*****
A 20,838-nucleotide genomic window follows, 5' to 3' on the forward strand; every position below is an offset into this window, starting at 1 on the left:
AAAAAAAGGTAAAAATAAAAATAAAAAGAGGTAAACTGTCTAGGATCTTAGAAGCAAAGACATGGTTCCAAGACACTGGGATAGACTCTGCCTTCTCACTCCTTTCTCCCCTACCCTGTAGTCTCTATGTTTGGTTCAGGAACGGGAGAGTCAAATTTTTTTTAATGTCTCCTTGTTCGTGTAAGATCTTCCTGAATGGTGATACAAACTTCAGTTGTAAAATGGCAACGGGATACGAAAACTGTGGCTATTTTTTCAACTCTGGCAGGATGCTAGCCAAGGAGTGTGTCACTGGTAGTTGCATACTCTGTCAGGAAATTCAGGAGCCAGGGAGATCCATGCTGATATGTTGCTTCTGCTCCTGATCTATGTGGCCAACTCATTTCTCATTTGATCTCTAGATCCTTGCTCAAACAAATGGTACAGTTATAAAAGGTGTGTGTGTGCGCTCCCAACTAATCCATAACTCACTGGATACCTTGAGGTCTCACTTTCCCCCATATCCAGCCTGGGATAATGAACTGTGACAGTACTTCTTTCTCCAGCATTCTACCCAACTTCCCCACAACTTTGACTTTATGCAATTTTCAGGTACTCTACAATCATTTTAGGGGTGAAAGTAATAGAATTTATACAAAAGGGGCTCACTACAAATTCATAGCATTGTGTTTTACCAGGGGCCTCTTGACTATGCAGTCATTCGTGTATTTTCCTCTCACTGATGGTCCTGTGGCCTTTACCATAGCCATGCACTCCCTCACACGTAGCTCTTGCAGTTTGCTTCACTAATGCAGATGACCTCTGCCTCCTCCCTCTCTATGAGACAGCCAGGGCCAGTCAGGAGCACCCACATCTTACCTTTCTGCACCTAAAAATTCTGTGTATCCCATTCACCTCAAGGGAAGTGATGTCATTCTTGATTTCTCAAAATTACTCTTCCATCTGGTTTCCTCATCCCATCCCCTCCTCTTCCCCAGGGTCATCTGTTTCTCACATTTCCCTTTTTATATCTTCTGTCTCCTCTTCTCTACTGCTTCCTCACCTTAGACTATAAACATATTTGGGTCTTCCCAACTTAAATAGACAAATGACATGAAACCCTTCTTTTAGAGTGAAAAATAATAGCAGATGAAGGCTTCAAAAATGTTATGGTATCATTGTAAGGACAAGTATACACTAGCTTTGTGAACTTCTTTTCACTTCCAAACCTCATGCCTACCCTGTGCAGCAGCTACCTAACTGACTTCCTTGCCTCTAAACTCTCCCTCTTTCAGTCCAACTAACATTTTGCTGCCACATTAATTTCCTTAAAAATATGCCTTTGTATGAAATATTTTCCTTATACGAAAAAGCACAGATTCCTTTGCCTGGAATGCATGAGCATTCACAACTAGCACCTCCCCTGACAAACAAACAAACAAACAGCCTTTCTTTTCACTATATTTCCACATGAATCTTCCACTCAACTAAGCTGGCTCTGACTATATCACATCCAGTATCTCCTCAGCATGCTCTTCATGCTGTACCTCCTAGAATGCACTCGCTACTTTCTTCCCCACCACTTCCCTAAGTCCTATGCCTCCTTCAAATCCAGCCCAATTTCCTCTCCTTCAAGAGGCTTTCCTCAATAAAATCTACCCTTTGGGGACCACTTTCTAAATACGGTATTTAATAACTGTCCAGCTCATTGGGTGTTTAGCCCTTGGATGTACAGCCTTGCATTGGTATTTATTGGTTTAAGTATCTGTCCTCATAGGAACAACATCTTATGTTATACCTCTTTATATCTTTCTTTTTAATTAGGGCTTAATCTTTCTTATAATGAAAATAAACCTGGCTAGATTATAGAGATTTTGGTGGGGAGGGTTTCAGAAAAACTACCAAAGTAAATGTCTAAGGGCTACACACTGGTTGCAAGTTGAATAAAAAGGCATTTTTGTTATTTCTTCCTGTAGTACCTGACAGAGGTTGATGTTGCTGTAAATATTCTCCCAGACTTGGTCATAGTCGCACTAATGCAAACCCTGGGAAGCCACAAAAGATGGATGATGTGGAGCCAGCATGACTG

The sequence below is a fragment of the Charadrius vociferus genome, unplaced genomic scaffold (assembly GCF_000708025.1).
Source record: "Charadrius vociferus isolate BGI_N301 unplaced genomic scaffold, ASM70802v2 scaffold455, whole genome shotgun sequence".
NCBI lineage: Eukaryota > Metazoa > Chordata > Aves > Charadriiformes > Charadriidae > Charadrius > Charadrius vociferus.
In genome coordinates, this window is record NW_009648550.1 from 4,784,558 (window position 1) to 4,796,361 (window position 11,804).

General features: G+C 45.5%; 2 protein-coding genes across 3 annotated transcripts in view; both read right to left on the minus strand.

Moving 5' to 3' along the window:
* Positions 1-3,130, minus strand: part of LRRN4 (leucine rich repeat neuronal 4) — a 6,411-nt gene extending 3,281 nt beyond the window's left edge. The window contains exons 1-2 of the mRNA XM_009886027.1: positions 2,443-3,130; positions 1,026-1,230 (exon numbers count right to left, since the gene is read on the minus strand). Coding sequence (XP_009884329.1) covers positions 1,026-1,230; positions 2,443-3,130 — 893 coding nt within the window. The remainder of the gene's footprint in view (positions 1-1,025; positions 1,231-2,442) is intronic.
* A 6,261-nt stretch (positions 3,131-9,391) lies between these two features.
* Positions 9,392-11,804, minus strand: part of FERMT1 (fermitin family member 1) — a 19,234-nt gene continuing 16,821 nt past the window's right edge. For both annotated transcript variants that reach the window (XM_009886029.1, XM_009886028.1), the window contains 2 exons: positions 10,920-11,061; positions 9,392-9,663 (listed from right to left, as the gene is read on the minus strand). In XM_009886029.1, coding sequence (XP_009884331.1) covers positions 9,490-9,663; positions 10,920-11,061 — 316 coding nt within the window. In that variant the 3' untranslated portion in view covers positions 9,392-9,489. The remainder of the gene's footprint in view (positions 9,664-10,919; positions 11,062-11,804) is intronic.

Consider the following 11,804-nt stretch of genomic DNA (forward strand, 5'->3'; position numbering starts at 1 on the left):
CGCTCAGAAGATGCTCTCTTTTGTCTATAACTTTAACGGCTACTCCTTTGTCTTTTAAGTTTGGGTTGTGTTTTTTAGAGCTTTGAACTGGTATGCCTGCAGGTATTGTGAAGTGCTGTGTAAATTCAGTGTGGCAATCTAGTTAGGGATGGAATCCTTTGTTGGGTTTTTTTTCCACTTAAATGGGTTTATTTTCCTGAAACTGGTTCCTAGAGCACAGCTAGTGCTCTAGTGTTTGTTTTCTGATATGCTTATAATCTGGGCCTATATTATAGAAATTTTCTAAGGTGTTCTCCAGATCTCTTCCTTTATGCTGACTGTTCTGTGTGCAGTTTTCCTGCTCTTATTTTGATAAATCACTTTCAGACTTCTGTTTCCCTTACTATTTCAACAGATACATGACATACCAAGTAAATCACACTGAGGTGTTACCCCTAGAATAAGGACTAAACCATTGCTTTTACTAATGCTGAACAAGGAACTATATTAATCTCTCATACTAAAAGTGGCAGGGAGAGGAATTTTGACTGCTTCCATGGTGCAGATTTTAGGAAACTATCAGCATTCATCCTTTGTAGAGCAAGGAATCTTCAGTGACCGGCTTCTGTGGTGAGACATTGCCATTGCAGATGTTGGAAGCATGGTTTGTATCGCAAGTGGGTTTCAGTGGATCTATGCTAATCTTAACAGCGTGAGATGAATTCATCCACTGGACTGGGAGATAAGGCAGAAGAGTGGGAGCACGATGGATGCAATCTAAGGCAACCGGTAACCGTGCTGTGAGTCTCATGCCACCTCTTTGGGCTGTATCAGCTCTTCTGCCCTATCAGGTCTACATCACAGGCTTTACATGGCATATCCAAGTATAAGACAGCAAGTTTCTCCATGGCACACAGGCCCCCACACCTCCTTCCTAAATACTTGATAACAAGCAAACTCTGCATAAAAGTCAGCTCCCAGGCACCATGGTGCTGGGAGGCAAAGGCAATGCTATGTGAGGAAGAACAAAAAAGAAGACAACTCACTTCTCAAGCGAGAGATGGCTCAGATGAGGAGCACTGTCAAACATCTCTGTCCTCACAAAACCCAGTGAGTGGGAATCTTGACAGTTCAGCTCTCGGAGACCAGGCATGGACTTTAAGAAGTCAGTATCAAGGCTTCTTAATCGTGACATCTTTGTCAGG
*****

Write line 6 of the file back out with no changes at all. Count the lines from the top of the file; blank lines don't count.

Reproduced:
In genome coordinates, this window is record NW_009648550.1 from 4,784,558 (window position 1) to 4,796,361 (window position 11,804).